- Naomi Wolf, The Beauty Myth
But that’s not how bodies work. Your fat content is not what makes you a good or worthy person. You are beautiful. Your body is beautiful. Just ask your husband. What do you think you see that none of us do? and why do you think it’s inherently wrong?
And do you know how I know your issues are going to rub off on our friends kid? Do you know who you sound just like? You sound just like the problem.
P.S. You’re probably reading this so please remember that I love you. Your position on this just offends everything I stand for and makes me really really mad.
I just read Nora Ephron’s book “I Remember Nothing” in which she tells a story about one of her first jobs as a writer, or more exactly as a “researcher” aka fact checker at Newsweek. In the story a name was spelled wrong and there was a tizzle in the ‘research room’ about which researcher had made the error and would be fired.
What she points out that she understood in hindsight is that the writers were all male. The male writer had written the name wrong and the all-female pool of ‘researcher’ underlings would be blamed.
Ephron points out that at the time she didn’t see the institutional sexism for what it was.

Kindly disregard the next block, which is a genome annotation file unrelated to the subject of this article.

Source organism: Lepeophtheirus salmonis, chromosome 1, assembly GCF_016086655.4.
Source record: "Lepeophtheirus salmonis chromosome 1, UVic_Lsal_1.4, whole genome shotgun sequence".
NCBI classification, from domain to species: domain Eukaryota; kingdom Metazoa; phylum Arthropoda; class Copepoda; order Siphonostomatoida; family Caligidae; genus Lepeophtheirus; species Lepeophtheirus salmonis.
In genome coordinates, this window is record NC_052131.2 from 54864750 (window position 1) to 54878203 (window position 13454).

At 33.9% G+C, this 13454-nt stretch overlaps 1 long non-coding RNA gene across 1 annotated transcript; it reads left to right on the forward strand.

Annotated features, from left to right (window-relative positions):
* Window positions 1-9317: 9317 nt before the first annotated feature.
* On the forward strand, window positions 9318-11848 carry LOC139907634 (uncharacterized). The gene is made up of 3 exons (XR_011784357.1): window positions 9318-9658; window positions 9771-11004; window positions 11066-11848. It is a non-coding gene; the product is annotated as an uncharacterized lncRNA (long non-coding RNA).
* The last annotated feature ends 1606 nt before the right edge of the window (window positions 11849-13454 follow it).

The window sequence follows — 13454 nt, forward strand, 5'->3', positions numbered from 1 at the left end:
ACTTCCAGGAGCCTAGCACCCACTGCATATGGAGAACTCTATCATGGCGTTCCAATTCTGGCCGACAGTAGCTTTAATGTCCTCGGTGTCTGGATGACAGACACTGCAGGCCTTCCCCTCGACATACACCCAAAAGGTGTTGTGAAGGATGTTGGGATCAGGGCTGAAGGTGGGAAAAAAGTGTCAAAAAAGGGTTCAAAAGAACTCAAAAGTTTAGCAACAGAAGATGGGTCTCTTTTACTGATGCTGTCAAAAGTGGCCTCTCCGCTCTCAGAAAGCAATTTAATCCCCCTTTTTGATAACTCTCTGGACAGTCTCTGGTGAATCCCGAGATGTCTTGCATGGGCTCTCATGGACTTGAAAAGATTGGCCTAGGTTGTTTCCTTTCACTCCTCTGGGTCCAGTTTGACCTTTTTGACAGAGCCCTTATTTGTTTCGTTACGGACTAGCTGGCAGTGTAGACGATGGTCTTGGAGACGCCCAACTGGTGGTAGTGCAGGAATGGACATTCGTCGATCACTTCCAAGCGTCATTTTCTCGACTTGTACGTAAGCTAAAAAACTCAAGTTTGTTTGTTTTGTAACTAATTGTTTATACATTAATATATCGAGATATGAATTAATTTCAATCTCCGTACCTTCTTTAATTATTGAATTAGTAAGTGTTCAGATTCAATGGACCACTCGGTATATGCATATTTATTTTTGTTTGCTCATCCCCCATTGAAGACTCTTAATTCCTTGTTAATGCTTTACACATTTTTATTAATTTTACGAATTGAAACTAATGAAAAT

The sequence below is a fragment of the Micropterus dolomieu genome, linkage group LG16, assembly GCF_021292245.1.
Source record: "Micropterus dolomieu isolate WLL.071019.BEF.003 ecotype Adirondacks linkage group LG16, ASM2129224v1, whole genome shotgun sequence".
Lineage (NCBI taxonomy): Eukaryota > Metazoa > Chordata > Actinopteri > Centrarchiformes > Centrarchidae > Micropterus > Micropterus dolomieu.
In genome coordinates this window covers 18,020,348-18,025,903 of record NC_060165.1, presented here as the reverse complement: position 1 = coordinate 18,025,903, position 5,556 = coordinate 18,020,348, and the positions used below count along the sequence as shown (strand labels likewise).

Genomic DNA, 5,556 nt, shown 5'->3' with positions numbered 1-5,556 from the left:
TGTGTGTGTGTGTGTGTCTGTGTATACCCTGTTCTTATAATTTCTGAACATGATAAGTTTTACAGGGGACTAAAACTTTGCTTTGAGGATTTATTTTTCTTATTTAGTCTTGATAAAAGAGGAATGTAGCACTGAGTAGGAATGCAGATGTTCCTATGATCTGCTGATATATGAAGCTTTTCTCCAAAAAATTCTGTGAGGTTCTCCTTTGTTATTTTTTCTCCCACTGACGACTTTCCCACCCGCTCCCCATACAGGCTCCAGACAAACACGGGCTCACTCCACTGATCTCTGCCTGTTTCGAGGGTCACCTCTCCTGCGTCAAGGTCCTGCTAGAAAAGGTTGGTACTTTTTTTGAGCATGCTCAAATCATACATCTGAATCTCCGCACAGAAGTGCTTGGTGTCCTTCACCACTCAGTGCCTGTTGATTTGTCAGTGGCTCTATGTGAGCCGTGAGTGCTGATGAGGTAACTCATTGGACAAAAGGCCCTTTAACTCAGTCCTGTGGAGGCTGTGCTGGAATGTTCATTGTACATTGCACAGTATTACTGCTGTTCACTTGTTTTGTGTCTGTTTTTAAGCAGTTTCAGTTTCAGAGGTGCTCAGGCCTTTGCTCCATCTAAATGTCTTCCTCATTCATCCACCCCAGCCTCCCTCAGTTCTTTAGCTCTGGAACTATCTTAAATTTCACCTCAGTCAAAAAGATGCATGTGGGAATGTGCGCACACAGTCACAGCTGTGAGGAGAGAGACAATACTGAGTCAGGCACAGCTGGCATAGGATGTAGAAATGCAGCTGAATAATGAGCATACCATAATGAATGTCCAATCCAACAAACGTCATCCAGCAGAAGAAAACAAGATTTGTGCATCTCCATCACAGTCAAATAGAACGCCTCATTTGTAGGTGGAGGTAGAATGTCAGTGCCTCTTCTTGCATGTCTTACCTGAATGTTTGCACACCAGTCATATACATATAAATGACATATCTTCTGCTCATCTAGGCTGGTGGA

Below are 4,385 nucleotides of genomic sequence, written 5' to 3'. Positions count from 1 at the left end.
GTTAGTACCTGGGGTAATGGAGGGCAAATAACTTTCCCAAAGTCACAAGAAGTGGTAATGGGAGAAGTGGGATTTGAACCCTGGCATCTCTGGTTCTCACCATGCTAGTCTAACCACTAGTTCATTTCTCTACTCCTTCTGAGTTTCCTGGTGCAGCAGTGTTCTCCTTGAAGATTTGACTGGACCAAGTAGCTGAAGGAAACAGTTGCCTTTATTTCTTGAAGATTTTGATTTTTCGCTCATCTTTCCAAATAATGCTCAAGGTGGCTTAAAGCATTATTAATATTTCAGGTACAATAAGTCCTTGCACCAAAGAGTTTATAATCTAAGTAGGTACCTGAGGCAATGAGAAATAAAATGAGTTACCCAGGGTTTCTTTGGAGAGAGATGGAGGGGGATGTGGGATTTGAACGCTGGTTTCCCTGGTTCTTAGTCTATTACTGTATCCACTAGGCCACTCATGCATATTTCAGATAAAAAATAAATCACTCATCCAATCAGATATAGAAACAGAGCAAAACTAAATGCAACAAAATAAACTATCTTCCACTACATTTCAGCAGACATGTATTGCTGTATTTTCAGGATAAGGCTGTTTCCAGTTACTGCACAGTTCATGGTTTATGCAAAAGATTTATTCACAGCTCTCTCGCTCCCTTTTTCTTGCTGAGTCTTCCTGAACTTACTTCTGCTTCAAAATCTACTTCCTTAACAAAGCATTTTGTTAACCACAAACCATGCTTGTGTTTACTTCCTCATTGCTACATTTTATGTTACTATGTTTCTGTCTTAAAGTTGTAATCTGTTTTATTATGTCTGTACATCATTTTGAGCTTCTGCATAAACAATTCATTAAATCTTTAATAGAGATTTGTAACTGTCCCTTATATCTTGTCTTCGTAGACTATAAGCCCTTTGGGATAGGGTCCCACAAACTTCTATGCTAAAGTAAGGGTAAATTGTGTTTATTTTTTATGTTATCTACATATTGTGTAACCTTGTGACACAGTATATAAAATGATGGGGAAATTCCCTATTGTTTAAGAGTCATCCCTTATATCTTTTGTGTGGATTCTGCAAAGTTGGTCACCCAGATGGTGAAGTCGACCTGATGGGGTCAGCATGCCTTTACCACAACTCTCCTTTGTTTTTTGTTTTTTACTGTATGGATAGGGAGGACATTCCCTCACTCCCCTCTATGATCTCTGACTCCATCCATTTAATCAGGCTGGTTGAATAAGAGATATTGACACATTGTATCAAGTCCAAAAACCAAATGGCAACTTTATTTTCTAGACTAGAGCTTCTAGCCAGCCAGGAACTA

This reminded me of a great article about the talented Nicki Minaj.
Brags and disses are inherent to the culture of hip-hop—part of defining one’s self is by showing how flamboyantly you can cut down someone else—and Nicki Minaj as a spitter is not exempt from this tradition. But the feminist inside me wishes this was not the case, beginning with her feud with Lil Kim during the release of Pink Friday, after Kim accused her of stealing her style. (Prior, Minaj properly genuflected at the throne of Kim.) A few unfortunate barbs back, and the first single from Minaj’s second album, Roman Reloaded, is “Stupid Hoe,” a Kim dis that is sonically adventurous, lyrically amazing (“You can suck my diznik, if you take this jizz-is,You don’t like them disses, give my ass some kisses”), and then verbatim calls her adversaries “Nappy headed hoes.”…
Meanwhile, fans of women rappers watch with dismay as the new crop repeats the male-centric cycle of dis-retort-repeat, rather than supporting one another. As Azealia Banks gets increasingly famous, her Southern counterpart, Tampa Bay’s Dominique Young Unique, is throwing barbs her way, releasing diss tracks and having Twitter fights with the fellow 20-year-old. At this point, the good old-fashioned rap beef feels regressive, especially when we’re finally getting over the drought of women receiving attention. With Minaj’s lead, it would be kinda nice if, just once, all these awesome women would get together and do a “Ladies First 2012.” Because we have a much bigger, much more deadly adversary to combat: patriarchy.